26. Feeney, B. C. (2004). A secure base: Responsive support of goal strivings and exploration in adult intimate relationships. Journal of Personality and Social Psychology, 87, 631–648. Scholar
  27. Feeney, B. C., & Collins, N. L. (2014). A new look at social support: A theoretical perspective on thriving through relationships. Personality and Social Psychology Review, 19, 113–147. Scholar
  28. Fekete, E. M., Stephens, M. A. P., Mickelson, K. D., & Druley, J. A. (2007). Couples’ support provision during illness: The role of perceived emotional responsiveness. Families, Systems, & Health, 25, 204–217. Scholar
  29. Fraley, R. C., & Davis, K. E. (1997). Attachment formation and transfer in young adults’ close friendships and romantic relationships. Personal Relationships, 4, 131–144. Scholar
  30. Furnham, A., & Cheng, H. (2000). Perceived parental behaviour, self-esteem and happiness. Social Psychiatry and Psychiatric Epidemiology, 35, 463–470. Scholar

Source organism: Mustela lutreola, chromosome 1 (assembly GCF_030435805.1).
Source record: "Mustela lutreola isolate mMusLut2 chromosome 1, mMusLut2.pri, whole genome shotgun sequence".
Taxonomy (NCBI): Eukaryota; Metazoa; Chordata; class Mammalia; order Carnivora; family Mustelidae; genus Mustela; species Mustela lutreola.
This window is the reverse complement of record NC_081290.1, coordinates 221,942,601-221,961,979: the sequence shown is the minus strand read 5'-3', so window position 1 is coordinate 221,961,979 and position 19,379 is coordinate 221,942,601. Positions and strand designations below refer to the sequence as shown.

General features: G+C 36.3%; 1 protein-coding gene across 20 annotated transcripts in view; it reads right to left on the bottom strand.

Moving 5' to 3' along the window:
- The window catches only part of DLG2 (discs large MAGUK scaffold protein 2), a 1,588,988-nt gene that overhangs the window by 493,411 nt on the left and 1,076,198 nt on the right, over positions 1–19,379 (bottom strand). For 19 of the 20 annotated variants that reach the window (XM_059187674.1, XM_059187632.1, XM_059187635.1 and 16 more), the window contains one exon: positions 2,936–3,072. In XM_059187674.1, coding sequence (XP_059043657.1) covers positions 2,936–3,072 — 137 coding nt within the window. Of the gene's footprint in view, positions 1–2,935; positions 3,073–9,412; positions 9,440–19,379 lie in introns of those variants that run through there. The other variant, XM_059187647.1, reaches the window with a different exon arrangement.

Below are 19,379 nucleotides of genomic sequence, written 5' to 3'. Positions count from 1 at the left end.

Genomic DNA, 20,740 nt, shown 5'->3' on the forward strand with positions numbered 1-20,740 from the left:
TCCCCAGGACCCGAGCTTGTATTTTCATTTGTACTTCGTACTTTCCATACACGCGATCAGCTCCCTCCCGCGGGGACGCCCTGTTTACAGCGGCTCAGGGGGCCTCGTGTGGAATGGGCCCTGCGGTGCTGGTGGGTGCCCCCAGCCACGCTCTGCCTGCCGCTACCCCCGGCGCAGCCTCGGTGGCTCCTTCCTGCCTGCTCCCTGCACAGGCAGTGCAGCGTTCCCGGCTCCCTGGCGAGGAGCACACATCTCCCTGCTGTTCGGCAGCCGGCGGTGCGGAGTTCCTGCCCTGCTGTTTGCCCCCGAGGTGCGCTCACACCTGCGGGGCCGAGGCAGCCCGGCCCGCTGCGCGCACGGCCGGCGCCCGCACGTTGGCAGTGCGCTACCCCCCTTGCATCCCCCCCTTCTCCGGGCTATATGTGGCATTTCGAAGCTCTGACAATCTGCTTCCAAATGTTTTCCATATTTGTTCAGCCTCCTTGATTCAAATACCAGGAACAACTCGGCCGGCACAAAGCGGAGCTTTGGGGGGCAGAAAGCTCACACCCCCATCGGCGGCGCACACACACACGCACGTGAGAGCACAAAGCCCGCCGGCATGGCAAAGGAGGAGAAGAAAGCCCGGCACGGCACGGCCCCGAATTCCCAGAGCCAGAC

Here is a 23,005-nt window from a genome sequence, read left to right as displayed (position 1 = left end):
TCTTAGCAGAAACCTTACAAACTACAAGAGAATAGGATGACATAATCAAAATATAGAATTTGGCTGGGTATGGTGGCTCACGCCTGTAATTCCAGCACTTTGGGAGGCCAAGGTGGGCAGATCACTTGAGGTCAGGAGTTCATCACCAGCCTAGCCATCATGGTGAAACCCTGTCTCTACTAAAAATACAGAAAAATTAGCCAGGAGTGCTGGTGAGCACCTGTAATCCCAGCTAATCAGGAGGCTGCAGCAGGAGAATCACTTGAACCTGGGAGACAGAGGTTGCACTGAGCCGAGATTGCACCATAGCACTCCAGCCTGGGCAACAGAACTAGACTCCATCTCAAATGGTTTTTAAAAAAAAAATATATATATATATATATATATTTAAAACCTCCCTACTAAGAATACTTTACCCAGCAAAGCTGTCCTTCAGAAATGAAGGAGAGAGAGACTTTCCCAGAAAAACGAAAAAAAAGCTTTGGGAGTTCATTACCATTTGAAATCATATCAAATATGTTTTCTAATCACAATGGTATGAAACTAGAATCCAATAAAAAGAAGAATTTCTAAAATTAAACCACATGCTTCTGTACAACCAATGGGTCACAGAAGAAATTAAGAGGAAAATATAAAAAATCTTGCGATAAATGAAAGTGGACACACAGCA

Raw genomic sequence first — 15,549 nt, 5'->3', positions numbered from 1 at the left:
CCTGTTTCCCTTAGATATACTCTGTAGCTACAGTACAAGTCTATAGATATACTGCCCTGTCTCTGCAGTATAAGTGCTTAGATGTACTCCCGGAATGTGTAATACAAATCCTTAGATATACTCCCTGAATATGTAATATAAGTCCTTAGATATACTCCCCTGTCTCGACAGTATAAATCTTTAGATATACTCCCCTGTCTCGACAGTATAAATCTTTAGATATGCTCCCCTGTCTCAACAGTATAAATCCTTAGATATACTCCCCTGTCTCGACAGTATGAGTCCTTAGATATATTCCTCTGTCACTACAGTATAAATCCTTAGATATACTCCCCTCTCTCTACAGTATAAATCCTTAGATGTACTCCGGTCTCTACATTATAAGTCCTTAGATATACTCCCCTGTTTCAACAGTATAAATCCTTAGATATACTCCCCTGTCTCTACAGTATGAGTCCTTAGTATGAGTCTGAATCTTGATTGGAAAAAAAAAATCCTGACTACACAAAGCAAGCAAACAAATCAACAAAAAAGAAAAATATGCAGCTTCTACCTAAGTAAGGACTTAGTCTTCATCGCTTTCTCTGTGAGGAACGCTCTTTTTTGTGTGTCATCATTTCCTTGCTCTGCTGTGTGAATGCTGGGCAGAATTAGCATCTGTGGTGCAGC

31. Gable, S. L., Gosnell, C. L., Maisel, N. C., & Strachman, A. (2012). Safely testing the alarm: Close others’ responses to personal positive events. Journal of Personality and Social Psychology, 103, 963–981. Scholar
  32. Gable, S. L., & Reis, H. T. (2010). Good news! Capitalizing on positive events in an interpersonal context. In M. P. Zanna (Ed.), Advances in Experimental Social Psychology (pp. 195–257). San Diego, CA: Elsevier Academic Press.Google Scholar
  33. Gable, S. L., Reis, H. T., Impett, E. A., & Asher, E. R. (2004). What do you do when things go right? The intrapersonal and interpersonal benefits of sharing positive events. Journal of Personality and Social Psychology, 87, 228–245. Scholar
  34. Gallagher, M. W., Lopez, S. J., & Preacher, K. J. (2009). The hierarchical structure of Well-being. Journal of Personality, 77, 1025–1050. Scholar
  35. Goodwin, R. (1999). Personal relationships across cultures. London: Routledge.Google Scholar
  36. Gore, J. S., Cross, S. E., & Morris, M. L. (2006). Let’s be friends: Relational self-construal and the development of intimacy. Personal Relationships, 13, 83–102. Scholar
  37. Grewen, K. M., Anderson, B. J., Girdler, S. S., & Light, K. C. (2003). Warm partner contact is related to lower cardiovascular reactivity. Behavioral Medicine, 29, 123–130. Scholar